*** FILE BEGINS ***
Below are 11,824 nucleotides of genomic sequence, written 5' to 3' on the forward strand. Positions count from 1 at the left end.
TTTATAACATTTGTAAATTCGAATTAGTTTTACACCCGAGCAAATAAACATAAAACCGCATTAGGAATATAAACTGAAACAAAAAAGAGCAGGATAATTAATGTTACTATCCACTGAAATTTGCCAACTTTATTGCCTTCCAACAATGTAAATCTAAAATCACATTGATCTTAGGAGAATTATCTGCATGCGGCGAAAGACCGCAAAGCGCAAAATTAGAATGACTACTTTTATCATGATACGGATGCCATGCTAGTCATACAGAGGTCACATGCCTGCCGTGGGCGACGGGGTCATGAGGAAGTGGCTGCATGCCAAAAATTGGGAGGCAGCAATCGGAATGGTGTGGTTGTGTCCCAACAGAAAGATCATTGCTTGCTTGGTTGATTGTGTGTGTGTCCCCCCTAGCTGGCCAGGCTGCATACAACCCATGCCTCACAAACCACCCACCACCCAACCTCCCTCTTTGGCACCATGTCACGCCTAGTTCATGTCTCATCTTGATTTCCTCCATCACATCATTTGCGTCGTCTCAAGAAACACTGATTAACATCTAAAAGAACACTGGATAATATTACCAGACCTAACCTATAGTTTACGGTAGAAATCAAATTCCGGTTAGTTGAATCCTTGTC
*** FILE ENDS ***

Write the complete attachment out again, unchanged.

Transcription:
Below are 11,824 nucleotides of genomic sequence, written 5' to 3' on the forward strand. Positions count from 1 at the left end.
TTTATAACATTTGTAAATTCGAATTAGTTTTACACCCGAGCAAATAAACATAAAACCGCATTAGGAATATAAACTGAAACAAAAAAGAGCAGGATAATTAATGTTACTATCCACTGAAATTTGCCAACTTTATTGCCTTCCAACAATGTAAATCTAAAATCACATTGATCTTAGGAGAATTATCTGCATGCGGCGAAAGACCGCAAAGCGCAAAATTAGAATGACTACTTTTATCATGATACGGATGCCATGCTAGTCATACAGAGGTCACATGCCTGCCGTGGGCGACGGGGTCATGAGGAAGTGGCTGCATGCCAAAAATTGGGAGGCAGCAATCGGAATGGTGTGGTTGTGTCCCAACAGAAAGATCATTGCTTGCTTGGTTGATTGTGTGTGTGTCCCCCCTAGCTGGCCAGGCTGCATACAACCCATGCCTCACAAACCACCCACCACCCAACCTCCCTCTTTGGCACCATGTCACGCCTAGTTCATGTCTCATCTTGATTTCCTCCATCACATCATTTGCGTCGTCTCAAGAAACACTGATTAACATCTAAAAGAACACTGGATAATATTACCAGACCTAACCTATAGTTTACGGTAGAAATCAAATTCCGGTTAGTTGAATCCTTGTC